(Not-Quite-Sunday) Catechism: Don’t Kill on Christmas


Q: What does the sixth commandment forbid?

A: The sixth commandment forbids taking one’s own life or the lives of others unjustly or doing anything that leads to suicide or murder.

Why is Christmas so often so fraught? We often go to these family gatherings wracked with anxiety, approach the morning with as much dread as hope, lose all perspective on a day of perspective-taking. This blessed day has a way of reminding us not only of God’s surprising stroke of intervention, but also our desperate need for it.

It is a problem we constantly face with the Law: as we try to rise to its heights, we face the vertigo of its stakes and the unrelenting winds of its demands. It draws a sharp line across the way things ought to be and the way things are. And we are what we are.

Mild he lays his glory by,
Born that man no more may die,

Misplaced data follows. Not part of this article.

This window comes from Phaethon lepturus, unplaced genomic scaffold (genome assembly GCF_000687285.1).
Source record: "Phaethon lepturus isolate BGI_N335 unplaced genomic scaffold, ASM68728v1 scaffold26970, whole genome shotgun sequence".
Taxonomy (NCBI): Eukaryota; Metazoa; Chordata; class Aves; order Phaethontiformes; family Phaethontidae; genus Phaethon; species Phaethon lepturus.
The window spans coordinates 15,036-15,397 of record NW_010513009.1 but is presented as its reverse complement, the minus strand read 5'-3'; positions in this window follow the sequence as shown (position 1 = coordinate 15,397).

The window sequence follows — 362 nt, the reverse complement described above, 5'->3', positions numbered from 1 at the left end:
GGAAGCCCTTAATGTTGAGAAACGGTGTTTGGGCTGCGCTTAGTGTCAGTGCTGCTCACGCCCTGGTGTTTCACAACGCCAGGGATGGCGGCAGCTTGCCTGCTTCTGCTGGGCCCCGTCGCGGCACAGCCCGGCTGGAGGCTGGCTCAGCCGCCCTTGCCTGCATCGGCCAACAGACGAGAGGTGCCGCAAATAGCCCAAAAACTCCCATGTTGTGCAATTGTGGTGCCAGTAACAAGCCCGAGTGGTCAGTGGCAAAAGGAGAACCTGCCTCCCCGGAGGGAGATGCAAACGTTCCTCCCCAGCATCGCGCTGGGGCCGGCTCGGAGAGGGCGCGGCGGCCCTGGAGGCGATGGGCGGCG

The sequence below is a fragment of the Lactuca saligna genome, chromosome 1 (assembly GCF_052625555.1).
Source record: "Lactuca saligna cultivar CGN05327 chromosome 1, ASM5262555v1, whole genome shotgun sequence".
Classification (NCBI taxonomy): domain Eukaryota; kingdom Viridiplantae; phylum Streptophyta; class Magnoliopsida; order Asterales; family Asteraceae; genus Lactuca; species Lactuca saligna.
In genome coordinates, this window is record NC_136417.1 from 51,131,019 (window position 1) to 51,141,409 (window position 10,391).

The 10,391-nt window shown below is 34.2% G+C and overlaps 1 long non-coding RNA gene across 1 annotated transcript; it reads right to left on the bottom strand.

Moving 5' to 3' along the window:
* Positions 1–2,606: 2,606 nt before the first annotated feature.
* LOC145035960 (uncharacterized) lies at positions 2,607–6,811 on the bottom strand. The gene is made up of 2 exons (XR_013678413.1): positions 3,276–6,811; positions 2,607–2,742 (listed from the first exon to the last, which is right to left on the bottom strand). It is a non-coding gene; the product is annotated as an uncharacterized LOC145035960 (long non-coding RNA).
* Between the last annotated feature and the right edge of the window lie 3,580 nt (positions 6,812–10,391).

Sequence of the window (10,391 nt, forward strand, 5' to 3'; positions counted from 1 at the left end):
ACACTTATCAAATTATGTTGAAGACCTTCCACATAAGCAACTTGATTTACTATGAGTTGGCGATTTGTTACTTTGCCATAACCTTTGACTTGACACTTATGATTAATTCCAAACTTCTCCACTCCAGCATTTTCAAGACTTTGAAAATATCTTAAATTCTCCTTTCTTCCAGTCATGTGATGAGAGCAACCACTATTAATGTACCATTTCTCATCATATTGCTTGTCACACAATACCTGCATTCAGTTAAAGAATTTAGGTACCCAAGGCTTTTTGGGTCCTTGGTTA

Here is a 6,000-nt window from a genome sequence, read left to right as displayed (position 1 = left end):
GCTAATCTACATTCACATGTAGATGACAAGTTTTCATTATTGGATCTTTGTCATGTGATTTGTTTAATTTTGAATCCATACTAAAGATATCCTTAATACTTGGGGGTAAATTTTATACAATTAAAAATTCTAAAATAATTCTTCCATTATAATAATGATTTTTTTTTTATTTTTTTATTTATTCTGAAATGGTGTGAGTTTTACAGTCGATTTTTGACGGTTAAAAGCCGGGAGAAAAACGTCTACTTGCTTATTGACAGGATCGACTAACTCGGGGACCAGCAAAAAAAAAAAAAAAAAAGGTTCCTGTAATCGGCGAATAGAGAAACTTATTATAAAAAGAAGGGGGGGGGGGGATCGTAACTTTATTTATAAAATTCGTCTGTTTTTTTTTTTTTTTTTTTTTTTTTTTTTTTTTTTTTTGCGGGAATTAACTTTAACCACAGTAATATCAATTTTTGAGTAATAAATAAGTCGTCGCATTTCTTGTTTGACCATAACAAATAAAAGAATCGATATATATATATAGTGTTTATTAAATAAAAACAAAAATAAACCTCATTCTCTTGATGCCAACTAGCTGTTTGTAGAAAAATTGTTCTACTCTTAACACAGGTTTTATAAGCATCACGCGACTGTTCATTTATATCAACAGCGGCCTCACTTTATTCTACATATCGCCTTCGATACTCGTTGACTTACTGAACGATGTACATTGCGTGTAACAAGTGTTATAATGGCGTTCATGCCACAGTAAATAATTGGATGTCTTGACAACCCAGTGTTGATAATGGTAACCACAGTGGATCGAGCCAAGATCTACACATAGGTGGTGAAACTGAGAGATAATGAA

Born to raise the sons of earth,
Born to give them second birth.

The Lord’s advent, acquiescence, and ascent, however, gives us freedom. Freedom to fail. And power to succeed. Gestures that rang with doom now translate to the hope of heaven.

I leave you with Tennyson’s encouragement:

Ring out, wild bells, to the wild sky,
    The flying cloud, the frosty light:
    The year is dying in the night;
Ring out, wild bells, and let him die.

Ring out the old, ring in the new,
    Ring, happy bells, across the snow:
    The year is going, let him go;
Ring out the false, ring in the true.

Ring out the grief that saps the mind
    For those that here we see no more;
    Ring out the feud of rich and poor,
Ring in redress to all mankind.

Ring out a slowly dying cause,
    And ancient forms of party strife;
    Ring in the nobler modes of life,
With sweeter manners, purer laws.

Ring out the want, the care, the sin,
    The faithless coldness of the times;
    Ring out, ring out my mournful rhymes
But ring the fuller minstrel in.

Ring out false pride in place and blood,
    The civic slander and the spite;
    Ring in the love of truth and right,
Ring in the common love of good.

Ring out old shapes of foul disease;
    Ring out the narrowing lust of gold;
    Ring out the thousand wars of old,
Ring in the thousand years of peace.

Ring in the valiant man and free,
    The larger heart, the kindlier hand;
    Ring out the darkness of the land,
Ring in the Christ that is to be.

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